This spring, the Good Samaritan Free Clinic received approval to participate in the Americares ECHO-Chicago Serious Mental Illness Project, a grant-funded workforce development opportunity designed to improve medical care in underserved communities. The Clinic entered this competitive grant process with the hopes of extending staff’s knowledge regarding serious mental illnesses and to receive training in trauma-informed care best practices.

According to ECHO-Chicago, which facilitated this project, nearly one in five U.S. adults experiences some form of mental illness in any given year. We estimate that the ratio is nearly two in three Talbot House clients. For those experiencing homelessness,  mental illnesses are more severe, last longer, and tend to have worse outcomes. It is reported that only 41 percent of adults in the U.S. with a mental health condition received mental health services last year. Untreated mental illness cost America about $193.2 billion in lost earnings per year.

Over the last 15 weeks, Clinic staff have benefited from deep dives into the symptoms, prognoses, and treatment of multiple serious mental illnesses and disorders. They have networked with psychiatric experts and free clinics across the country to discuss patient case studies and specific tools and resources to improve their effectiveness.

“Mental health is the issue, period.” emphasized Dr. Elizabeth Palazzi-Xirinachs, Clinic Director. “If I, as a Clinic Director, do not provide that kind of help, then I’m really not doing my job here.”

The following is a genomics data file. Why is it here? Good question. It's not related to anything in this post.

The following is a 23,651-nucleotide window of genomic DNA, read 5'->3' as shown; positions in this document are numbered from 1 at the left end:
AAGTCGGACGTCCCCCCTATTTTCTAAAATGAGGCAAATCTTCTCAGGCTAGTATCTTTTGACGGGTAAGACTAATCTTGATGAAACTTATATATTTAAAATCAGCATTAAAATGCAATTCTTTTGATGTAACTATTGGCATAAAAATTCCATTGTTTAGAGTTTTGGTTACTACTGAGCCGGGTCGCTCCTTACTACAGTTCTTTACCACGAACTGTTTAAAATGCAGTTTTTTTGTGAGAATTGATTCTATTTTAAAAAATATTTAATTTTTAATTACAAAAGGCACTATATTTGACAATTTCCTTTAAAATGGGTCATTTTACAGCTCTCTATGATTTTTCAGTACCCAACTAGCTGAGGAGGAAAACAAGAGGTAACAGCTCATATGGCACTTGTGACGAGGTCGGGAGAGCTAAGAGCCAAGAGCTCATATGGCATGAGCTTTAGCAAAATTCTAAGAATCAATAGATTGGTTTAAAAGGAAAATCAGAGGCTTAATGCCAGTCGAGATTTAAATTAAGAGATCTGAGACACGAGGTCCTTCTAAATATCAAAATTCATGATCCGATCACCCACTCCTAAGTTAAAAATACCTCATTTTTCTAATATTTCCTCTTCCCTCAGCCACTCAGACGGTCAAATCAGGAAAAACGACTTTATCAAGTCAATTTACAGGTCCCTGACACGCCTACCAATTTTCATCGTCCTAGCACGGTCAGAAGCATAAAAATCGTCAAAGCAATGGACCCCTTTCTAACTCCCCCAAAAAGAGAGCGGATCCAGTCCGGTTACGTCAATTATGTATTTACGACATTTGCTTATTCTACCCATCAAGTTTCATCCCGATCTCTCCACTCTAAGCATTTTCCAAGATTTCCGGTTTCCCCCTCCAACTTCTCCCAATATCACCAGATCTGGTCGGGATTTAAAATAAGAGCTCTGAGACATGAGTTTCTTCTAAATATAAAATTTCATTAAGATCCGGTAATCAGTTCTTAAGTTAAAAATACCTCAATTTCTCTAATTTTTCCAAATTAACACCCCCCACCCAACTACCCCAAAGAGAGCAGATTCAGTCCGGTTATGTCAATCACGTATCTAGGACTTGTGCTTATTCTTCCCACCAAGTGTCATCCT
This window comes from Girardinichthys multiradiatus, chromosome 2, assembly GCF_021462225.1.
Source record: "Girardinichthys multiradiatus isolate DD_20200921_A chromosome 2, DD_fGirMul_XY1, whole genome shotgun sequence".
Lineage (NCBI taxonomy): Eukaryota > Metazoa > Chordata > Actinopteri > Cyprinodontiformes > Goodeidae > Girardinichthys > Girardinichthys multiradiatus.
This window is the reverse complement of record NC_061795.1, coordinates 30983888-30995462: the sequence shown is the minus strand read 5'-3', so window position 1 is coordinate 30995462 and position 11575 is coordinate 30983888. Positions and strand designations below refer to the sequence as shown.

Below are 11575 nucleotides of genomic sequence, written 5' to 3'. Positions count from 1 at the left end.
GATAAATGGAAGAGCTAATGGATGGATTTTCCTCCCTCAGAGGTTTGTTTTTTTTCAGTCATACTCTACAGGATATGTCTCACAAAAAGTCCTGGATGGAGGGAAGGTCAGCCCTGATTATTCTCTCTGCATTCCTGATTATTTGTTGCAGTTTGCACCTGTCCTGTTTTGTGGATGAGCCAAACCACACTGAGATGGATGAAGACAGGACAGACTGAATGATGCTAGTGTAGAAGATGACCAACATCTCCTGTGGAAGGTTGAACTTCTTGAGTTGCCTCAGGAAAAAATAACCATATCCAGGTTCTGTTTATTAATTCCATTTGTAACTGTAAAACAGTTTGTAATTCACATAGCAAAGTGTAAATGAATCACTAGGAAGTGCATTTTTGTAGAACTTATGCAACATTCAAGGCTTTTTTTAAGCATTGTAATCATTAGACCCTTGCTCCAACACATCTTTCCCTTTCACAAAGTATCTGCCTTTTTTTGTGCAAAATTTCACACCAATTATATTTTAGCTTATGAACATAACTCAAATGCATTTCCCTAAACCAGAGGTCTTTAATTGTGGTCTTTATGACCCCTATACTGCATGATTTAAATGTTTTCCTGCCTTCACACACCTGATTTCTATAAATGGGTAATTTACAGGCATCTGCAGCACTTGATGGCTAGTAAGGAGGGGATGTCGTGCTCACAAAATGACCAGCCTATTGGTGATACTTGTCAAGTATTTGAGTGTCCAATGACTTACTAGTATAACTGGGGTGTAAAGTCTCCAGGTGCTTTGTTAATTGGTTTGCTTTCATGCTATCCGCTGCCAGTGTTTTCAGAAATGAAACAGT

This incredible grant opportunity has dramatically expanded our Clinic’s expertise and capacity to address serious mental illnesses among our population, and to advocate for our patients in the community. The Clinic team has launched a new assessment tool, “WHODAS 2.0,” to determine what physical or mental disabilities are preventing their patients from achieving their goals. Working together with our case management team, this data will help match clients with appropriate activities and resources and hopefully demonstrate improvement over time. We have also successfully begun recruiting volunteers from the psychiatric community to assist in patient care.

The Good Samaritan Free Clinic at Talbot House continues to seek volunteer medical professionals to join them in improving the quality of life among our low-income, uninsured patients. If you or someone you know is interested in volunteering, please contact us online or at (863) 687-8475 ext. 101.